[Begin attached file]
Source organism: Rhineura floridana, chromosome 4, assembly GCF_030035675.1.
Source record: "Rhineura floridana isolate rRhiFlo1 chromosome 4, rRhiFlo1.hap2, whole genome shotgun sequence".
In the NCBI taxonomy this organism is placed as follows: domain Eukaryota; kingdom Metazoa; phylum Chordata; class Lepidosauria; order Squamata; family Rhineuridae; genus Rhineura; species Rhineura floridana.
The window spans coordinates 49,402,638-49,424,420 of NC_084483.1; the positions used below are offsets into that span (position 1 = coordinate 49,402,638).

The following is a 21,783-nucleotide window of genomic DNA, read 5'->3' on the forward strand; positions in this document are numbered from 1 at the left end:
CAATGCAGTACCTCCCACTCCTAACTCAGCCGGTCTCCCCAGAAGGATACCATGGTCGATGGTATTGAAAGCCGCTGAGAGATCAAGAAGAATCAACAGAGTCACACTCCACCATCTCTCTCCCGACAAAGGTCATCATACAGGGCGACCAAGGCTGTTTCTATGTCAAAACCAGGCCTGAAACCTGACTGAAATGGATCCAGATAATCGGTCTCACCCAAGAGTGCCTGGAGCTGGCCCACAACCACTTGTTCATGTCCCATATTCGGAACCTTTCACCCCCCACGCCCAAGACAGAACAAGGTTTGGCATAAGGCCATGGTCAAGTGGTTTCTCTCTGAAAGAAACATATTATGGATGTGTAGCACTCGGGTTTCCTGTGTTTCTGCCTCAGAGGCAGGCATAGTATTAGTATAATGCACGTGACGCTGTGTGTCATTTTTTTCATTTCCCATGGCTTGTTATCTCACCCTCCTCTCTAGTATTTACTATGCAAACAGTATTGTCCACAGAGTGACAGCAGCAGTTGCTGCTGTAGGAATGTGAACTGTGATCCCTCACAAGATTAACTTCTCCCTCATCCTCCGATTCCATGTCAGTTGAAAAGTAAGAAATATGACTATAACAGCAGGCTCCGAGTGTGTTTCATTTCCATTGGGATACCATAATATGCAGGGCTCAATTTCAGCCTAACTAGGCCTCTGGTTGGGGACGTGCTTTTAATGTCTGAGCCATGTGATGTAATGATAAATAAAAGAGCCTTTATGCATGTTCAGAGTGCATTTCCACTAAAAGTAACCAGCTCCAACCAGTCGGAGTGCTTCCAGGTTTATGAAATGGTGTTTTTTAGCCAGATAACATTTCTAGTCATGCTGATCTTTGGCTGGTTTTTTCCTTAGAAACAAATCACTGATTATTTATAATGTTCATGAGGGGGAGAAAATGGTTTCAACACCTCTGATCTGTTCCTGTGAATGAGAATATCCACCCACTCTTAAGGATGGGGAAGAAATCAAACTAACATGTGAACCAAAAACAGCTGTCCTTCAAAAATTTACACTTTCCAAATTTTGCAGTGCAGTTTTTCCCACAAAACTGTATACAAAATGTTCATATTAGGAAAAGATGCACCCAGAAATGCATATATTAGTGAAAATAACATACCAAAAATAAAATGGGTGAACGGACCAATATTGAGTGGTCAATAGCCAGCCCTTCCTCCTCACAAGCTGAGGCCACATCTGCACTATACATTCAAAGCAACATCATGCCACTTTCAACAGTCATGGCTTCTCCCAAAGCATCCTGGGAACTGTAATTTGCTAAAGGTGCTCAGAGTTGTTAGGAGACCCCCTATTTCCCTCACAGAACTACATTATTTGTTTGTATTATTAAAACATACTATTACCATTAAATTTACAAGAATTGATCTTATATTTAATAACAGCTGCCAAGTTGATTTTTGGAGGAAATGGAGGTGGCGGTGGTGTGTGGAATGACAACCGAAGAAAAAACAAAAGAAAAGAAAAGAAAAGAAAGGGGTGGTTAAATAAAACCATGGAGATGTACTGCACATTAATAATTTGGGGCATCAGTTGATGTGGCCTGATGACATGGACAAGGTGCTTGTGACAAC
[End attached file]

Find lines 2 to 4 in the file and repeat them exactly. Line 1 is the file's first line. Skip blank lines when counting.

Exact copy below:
Source record: "Rhineura floridana isolate rRhiFlo1 chromosome 4, rRhiFlo1.hap2, whole genome shotgun sequence".
In the NCBI taxonomy this organism is placed as follows: domain Eukaryota; kingdom Metazoa; phylum Chordata; class Lepidosauria; order Squamata; family Rhineuridae; genus Rhineura; species Rhineura floridana.
The window spans coordinates 49,402,638-49,424,420 of NC_084483.1; the positions used below are offsets into that span (position 1 = coordinate 49,402,638).